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It is rare to find a musician who, on his debut recording, is already confirming his stature as one of best ones in his field. London-based/Iraqi-descended oudist Attab Haddad is such a musician, honing his knowledge of the traditional Arabic legacy with oud masters including Iraqi Ahmed Mukhtar and Egyptians Nihad El-Sayed and Nasseer Shamma. He is also a member of violinist Sabina Rakcheyeva's neo-classical ensemble and a founding member of the flamenco-Arabic-Indian group Alcazaba.
But it is his innovative new attitude to the oud that marks him along other great contemporary players such as Anouar Brahem and Rahim Alhaj, Haddad's complete mastery of the instrumentwith a poetic personal musical language and natural sense of openness organically placing it into new genres such as chamber jazz, flamenco and contemporary music. This comes together with strong and fresh compositions, wise arrangements that leave enough room for all the melodies to blossom, and the wisdom to find the right musicians to enhance Haddad's vibrant musical vision.
This recording features Haddad's quintet, augmented with many guest players. Haddad begins "Awakening" with a beautiful solo that patiently introduces his tight and passionate ensemble, while ornamenting and wisely nurturing his flowing musical ideas. Even though the music relies on an Arabic scales, it has its own sense of swing and new music courtesy of cellist Naomi Wright's exquisite playing. On "Looking at the Wind" and "Por Que? No Se!," Haddad's poetic playing lightly references flamenco music while introducing the theme, and later through the gentle interplay with Wright and flutist Philippe Barnes. The title piecein both its studio recording and longer live versionis full of drama, adventure and humor, and displays Haddad's skills as a sensitive storyteller in full control of this elaborate tale's ingredients and its progression.
Together with Alcazaba partner, flamenco guitarist Ramon Ruiz, Haddad presents an enchanting playful melody on "Por Tangos," with leisurely yet virtuosic playing. Later, the ensemble revisits Haddad's Alcazaba composition, "Aire Del Oud," with joyful passion. Based on Turkish traditionalism, "Longa-esque" provides an excellent opportunity for Haddad and his ensemble to bridge the original's sophistication with an update of bold rhythmic ideas. Two friends from Rakcheyeva's ensemblethe uniquely expressive leader and pianist Kit Downes guest on Haddad's "Clock," originally written for that ensemble and, here, emphasizing the timeless quality of the oudist's melodies.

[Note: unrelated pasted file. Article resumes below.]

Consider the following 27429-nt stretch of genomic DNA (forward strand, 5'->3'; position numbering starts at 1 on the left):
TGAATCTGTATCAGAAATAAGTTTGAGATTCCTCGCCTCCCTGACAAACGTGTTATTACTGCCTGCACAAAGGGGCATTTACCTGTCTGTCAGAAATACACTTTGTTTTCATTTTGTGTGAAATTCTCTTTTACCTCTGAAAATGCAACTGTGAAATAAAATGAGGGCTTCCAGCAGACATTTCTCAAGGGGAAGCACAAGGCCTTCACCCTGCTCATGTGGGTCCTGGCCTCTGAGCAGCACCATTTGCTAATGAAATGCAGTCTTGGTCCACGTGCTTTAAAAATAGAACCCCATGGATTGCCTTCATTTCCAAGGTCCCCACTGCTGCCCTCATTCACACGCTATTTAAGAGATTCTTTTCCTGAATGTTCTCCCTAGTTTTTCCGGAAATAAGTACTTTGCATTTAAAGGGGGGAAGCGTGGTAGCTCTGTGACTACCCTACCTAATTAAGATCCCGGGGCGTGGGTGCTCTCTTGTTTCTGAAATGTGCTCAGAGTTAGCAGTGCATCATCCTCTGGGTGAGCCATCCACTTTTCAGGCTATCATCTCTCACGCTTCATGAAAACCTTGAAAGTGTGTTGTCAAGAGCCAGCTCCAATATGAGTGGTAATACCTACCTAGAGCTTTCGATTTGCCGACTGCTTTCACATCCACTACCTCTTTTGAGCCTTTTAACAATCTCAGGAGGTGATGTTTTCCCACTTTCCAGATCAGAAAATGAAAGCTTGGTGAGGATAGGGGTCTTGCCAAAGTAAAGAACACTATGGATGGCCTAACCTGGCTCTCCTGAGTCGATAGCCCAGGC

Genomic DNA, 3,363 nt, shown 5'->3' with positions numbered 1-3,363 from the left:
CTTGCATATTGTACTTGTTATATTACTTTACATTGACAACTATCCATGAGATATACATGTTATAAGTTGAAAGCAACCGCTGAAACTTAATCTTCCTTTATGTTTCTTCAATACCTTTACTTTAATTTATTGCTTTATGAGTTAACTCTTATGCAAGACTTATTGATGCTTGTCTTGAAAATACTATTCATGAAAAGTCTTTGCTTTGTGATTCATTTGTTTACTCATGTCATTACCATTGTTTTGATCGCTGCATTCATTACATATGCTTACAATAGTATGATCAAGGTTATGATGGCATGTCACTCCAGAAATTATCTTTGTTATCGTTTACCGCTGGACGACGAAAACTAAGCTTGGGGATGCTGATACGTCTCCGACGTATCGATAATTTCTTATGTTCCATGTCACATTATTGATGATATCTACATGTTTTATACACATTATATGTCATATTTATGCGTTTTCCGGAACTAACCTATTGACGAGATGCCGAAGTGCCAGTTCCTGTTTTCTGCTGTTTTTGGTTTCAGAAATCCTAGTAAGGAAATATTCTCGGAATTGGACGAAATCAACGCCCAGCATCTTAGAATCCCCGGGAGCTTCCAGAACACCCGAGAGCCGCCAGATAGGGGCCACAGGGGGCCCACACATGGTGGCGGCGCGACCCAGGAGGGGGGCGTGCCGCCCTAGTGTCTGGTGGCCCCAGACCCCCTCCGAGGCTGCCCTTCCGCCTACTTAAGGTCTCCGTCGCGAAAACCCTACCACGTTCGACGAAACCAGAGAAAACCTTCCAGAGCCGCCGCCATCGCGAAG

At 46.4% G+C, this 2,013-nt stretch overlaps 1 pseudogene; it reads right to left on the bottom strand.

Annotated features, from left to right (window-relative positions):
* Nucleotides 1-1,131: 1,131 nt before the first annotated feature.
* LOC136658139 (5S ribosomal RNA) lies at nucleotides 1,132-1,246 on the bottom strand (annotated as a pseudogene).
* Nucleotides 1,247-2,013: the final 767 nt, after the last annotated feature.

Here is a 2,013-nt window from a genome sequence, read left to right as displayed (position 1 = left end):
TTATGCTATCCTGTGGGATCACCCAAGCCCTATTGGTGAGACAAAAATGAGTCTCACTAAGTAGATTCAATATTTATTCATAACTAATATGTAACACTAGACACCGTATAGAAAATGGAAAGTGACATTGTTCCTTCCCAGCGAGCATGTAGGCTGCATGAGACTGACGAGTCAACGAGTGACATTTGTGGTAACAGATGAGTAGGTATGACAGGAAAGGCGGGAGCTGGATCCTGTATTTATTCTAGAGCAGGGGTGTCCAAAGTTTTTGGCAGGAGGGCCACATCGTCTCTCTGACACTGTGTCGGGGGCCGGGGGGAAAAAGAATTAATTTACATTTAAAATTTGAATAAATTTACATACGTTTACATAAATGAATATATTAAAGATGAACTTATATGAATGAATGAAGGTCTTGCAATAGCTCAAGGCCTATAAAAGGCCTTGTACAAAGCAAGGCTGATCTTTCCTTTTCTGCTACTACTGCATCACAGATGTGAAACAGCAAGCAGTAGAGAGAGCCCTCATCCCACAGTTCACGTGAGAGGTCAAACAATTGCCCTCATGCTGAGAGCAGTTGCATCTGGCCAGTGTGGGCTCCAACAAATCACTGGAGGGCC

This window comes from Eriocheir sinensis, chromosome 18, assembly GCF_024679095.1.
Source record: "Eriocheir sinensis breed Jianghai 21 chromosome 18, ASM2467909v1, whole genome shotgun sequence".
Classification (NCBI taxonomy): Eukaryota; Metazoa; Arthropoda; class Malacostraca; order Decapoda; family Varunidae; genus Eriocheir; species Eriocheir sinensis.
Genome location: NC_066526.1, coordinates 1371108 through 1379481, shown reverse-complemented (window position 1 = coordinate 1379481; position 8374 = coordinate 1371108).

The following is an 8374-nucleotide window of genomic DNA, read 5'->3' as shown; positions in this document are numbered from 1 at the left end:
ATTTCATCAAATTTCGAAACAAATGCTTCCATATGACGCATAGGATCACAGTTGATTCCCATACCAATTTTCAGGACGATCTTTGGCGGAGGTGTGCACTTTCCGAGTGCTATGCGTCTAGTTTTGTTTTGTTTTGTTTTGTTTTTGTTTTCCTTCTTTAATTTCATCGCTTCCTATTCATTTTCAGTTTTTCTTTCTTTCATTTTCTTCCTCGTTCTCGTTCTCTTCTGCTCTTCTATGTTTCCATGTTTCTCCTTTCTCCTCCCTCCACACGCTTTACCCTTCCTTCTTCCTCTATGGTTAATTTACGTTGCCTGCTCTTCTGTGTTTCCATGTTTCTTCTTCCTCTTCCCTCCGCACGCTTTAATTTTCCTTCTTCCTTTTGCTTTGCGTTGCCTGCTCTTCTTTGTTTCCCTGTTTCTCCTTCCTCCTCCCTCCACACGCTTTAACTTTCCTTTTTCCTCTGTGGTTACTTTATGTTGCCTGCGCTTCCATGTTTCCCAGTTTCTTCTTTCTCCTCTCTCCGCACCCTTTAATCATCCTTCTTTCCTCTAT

2012 has only begun but Days Distinctive is already a strong contender for this year's list of best releases.
Track Listing: Awakening; Looking at the Wind; Oh Georgina; Days Distinctive; Por Que? No Se!; Por Tangos; Longa-esque; Clock; Aire Del Oud; Days Distinctive (Live); Goldilocks' Porridge.
Personnel: Attab Haddad: oud, plamas; Philippe Barnes: flute; Matt Ridley: double bass; Naomi Wright: cello (1-6, 8); Ben Davis: cello (10, 11); Vasilis Sarikis: percussion (except 6), voice (5, 11); Fanar Haddad: khishbah (3); Ramon Ruiz: flamenco guitar (6); Genevieve Wilkins: cajon (1), percussion and palmas (6); Sabina Rakcheyeva: violin (8); Kit Downes: piano (8).
The best show I ever attended was going with my father to see Dizzy Gillespie play at the Royal Festival Hall in London, England. Dizzy was a man full of charisma and play. He managed to get four different sections of the audience to sing four different vocal parts in one song
The best show I ever attended was going with my father to see Dizzy Gillespie play at the Royal Festival Hall in London, England. Dizzy was a man full of charisma and play. He managed to get four different sections of the audience to sing four different vocal parts in one song. He captured everyone's attention and got us all up on our feet dancing alongside him to this incredible music we call jazz.